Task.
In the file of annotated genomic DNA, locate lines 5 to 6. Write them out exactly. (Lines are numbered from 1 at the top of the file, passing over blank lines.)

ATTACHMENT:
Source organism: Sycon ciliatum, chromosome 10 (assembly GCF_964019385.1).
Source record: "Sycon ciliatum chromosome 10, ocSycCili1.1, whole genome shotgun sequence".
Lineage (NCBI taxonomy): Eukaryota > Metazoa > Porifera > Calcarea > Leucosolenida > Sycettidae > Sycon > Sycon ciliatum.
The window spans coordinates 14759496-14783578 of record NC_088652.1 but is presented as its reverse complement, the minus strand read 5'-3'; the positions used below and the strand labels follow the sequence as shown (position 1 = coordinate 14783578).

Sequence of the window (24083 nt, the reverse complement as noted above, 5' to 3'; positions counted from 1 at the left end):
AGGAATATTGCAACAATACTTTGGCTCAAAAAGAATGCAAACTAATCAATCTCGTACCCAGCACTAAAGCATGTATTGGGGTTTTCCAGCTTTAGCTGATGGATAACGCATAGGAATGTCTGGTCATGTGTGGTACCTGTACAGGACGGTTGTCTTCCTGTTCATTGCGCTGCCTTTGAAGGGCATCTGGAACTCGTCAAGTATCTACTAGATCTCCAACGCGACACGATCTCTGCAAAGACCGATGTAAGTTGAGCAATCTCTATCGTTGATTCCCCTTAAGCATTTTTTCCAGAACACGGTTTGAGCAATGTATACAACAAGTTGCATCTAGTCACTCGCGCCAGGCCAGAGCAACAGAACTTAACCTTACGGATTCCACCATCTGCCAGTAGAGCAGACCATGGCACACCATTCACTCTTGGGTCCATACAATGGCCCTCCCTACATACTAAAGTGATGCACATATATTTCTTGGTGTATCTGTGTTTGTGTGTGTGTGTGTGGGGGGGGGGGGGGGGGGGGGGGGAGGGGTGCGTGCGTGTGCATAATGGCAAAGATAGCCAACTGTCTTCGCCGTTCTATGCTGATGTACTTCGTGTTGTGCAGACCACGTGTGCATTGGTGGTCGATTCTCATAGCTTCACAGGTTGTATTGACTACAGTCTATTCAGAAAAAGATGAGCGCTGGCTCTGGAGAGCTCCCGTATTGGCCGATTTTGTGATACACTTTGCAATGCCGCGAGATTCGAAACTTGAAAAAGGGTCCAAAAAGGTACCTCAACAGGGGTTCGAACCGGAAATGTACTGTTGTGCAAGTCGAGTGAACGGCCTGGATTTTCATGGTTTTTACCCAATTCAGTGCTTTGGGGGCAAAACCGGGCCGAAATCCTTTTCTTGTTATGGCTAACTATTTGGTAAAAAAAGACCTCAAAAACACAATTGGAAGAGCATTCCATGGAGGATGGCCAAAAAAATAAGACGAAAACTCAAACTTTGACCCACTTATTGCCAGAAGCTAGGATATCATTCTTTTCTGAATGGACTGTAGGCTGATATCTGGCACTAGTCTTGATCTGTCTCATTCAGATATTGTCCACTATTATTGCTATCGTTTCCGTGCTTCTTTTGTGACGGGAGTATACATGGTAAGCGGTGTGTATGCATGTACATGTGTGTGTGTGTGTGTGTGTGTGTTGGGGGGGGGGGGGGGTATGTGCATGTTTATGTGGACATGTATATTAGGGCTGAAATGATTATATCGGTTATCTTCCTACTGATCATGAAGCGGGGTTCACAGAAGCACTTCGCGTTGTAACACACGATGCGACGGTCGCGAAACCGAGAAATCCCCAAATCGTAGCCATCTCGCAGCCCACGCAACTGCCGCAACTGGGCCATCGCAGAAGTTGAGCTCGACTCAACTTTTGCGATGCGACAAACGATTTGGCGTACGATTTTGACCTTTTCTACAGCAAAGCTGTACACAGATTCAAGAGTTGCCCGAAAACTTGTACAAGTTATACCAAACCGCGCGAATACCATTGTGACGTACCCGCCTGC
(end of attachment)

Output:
Sequence of the window (24083 nt, the reverse complement as noted above, 5' to 3'; positions counted from 1 at the left end):
AGGAATATTGCAACAATACTTTGGCTCAAAAAGAATGCAAACTAATCAATCTCGTACCCAGCACTAAAGCATGTATTGGGGTTTTCCAGCTTTAGCTGATGGATAACGCATAGGAATGTCTGGTCATGTGTGGTACCTGTACAGGACGGTTGTCTTCCTGTTCATTGCGCTGCCTTTGAAGGGCATCTGGAACTCGTCAAGTATCTACTAGATCTCCAACGCGACACGATCTCTGCAAAGACCGATGTAAGTTGAGCAATCTCTATCGTTGATTCCCCTTAAGCATTTTTTCCAGAACACGGTTTGAGCAATGTATACAACAAGTTGCATCTAGTCACTCGCGCCAGGCCAGAGCAACAGAACTTAACCTTACGGATTCCACCATCTGCCAGTAGAGCAGACCATGGCACACCATTCACTCTTGGGTCCATACAATGGCCCTCCCTACATACTAAAGTGATGCACATATATTTCTTGGTGTATCTGTGTTTGTGTGTGTGTGTGTGGGGGGGGGGGGGGGGGGGGGGGGAGGGGTGCGTGCGTGTGCATAATGGCAAAGATAGCCAACTGTCTTCGCCGTTCTATGCTGATGTACTTCGTGTTGTGCAGACCACGTGTGCATTGGTGGTCGATTCTCATAGCTTCACAGGTTGTATTGACTACAGTCTATTCAGAAAAAGATGAGCGCTGGCTCTGGAGAGCTCCCGTATTGGCCGATTTTGTGATACACTTTGCAATGCCGCGAGATTCGAAACTTGAAAAAGGGTCCAAAAAGGTACCTCAACAGGGGTTCGAACCGGAAATGTACTGTTGTGCAAGTCGAGTGAACGGCCTGGATTTTCATGGTTTTTACCCAATTCAGTGCTTTGGGGGCAAAACCGGGCCGAAATCCTTTTCTTGTTATGGCTAACTATTTGGTAAAAAAAGACCTCAAAAACACAATTGGAAGAGCATTCCATGGAGGATGGCCAAAAAAATAAGACGAAAACTCAAACTTTGACCCACTTATTGCCAGAAGCTAGGATATCATTCTTTTCTGAATGGACTGTAGGCTGATATCTGGCACTAGTCTTGATCTGTCTCATTCAGATATTGTCCACTATTATTGCTATCGTTTCCGTGCTTCTTTTGTGACGGGAGTATACATGGTAAGCGGTGTGTATGCATGTACATGTGTGTGTGTGTGTGTGTGTGTGTTGGGGGGGGGGGGGGGTATGTGCATGTTTATGTGGACATGTATATTAGGGCTGAAATGATTATATCGGTTATCTTCCTACTGATCATGAAGCGGGGTTCACAGAAGCACTTCGCGTTGTAACACACGATGCGACGGTCGCGAAACCGAGAAATCCCCAAATCGTAGCCATCTCGCAGCCCACGCAACTGCCGCAACTGGGCCATCGCAGAAGTTGAGCTCGACTCAACTTTTGCGATGCGACAAACGATTTGGCGTACGATTTTGACCTTTTCTACAGCAAAGCTGTACACAGATTCAAGAGTTGCCCGAAAACTTGTACAAGTTATACCAAACCGCGCGAATACCATTGTGACGTACCCGCCTGC